2013-14 International Reviews: Houston Astros

Top signing: SS Joan Mauricio, Dominican Republic, $600,000.

Six-figure signings: SS Wander Franco (Dominican Republic), SS Wilson Amador (Dominican Republic), OF Nestor Tejada (Venezuela), OF Felix Lucas (Dominican Republic), SS Frankeny Fernandez (Domincian Republic), SS Jonathan Matute (Venezuela), RHP Albert Abreu (Dominican Republic), OF Bryan De La Cruz (Dominican Republic), SS/CF Osvaldo Duarte (Dominican Republic).

Total signings: 36.


Houston was rewarded for having the worst major league team in 2012 by having the biggest international bonus pool ($4,943,700) in the first year of the tiered pool system, a luxury they will have again come July 2 this year. Rather than spend it all, the Astros traded their second and third bonus slot values (worth a combined $784,700) to the Cubs on July 2 to acquire Double-A second baseman Ronald Torreyes.

The Astros had targeted Venezuelan catcher Jose Herrera and for a while thought they had him wrapped up, but negotiations with him didn’t work out and he ended up signing with the Diamondbacks for $1.06 million. Houston still came away with several of their priority players players, so much so that the Astros will field two Dominican Summer League teams this year, with all of their prominent first-year signings slated to debut in the DSL.

Dominican shortstop Joan Mauricio (video) signed for $600,000 on July 2 after playing in the International Prospect League and training with Nelson Montes de Oca. Mauricio is extremely skinny at 6-foot-1, 160 pounds, with the build and glove to stay at shortstop even though he’s a below-average runner right now. He has very smooth actions with good hands and arm strength, and he’s adept at making plays on the slow roller. Strength isn’t there right now for Mauricio, but that could be a good thing, since all of his tools could improve once he gains weight.

During the tryout process, scouts wanted to see more performance from Mauricio during games. Leading up to July 2, Mauricio had been a switch-hitting and had only been switch-hitting for about a year to that point. His swing is better from the left side, so much so that the Astros have had him drop switch-hitting, taking away his natural righthanded stroke and having him hit exclusively from the left side. Since doing so, the Astros have seen a high contact bat, and he has sneaky power and can get the ball to the fence in batting practice.

Houston’s most polished signing from the Dominican Republic last year was 17-year-old infielder Wander Franco, who trained with Victor Baez and got a $575,000 bonus in July. Angels shortstop Erick Aybar and former major leaguer Wily Aybar are his uncles, and his brother, also named Wander Franco, is in the Royals’ system. Franco’s baseball background is evident in the way he plays the game. At 6 feet, 180 pounds, Franco is a mature hitter from both sides of the plate. He performed well in games before July 2, then between the Tricky League (an informal league for July 2 signings) and Astros’ Dominican instructional league, he hit over .300 with some extra-base pop. Franco is a line-drive hitter who uses the whole field with doubles power that could turn into more home runs eventually.

Franco showcased as a shortstop, but he’s a fringy runner at best with a heavy lower half, so he’s going to split time between second and third base, with probably more time at third base because of the players ahead of him at second in the organization. Franco has good hands, a quick transfer and makes accurate throws to first.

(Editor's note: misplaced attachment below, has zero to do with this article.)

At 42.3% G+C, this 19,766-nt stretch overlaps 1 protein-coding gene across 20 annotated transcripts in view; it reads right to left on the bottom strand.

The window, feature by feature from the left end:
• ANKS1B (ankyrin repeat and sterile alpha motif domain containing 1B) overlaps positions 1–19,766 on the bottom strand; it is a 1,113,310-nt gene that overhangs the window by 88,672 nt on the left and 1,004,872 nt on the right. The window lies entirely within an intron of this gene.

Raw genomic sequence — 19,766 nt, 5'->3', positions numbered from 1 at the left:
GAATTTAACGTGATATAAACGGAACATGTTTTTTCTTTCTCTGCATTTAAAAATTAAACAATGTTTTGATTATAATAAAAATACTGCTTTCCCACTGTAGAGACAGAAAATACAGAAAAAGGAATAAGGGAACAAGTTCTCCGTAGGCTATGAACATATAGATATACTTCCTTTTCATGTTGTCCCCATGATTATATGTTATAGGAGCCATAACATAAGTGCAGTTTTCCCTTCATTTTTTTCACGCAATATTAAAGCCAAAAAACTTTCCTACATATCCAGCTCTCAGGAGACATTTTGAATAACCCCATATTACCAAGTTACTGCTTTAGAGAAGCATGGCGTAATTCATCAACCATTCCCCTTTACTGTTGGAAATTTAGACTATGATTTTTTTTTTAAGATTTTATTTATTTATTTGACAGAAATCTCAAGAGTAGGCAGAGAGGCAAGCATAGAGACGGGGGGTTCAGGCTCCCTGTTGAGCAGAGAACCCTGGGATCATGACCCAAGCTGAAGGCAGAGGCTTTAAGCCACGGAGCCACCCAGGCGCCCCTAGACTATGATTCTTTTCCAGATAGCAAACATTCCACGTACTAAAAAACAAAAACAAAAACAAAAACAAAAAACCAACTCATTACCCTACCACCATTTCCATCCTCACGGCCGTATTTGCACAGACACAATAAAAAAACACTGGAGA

Dominican shortstop Wilson Amador would have received the Astros’ top international bonus last year, but an elbow injury caused the two sides to rework their initial agreement of $875,000. The Astros officially signed Amador for $400,000 on July 23 shortly after he had right elbow surgery to repair a growth plate fracture. At the time, the Astros expected Amador to miss about six months, and the rehab has gone as planned. Amador, 17, started throwing in late January and is on pace to be on the field when the DSL opens in May.

While Franco plays calmly and under control, Amador is a high-energy athlete with tools. Even with the elbow injury, his arm strength is apparent. When healthy, he shows a plus arm. He doesn’t get out of the box quickly so his home to first times don’t always reflect it, but he’s a plus runner underway. He has quick feet at shortstop and the Astros like his actions in the field, but he tends to play out of control and, like a lot of young shortstops, is still learning to make the routine plays consistently. The Astros see him as a shortstop, though other clubs looked at him as a potential center fielder or second baseman. At 6-foot-1, 160 pounds, Amador has a quick righthanded bat with gap power but will need time to polish his game hitting. He’s aggressive in all phases of the game, including with his hitting approach, so he’s still learning to manage his at-bats to have better results in games. Amador played in the IPL and trained with Victor Baez.

Venezuelan outfielder Nestor Tejada (video), who signed for $300,000 out of Carlos Guillen’s academy on July 2, is a more advanced hitter. Tejada started playing baseball at a young age and has a track record of hitting everywhere he goes. He has participated in international tournaments since he was 12, when he represented Venezuela at the 12U Pan American championships in Puerto Rico. More recently, he was a key member of the Venezuelan team that won the 15U World Championship in Mexico in 2012. He made the all-tournament team by hitting .520/.629/1.080, going 13-for-25 with two home runs, four triples and four walks with four steals in four tries.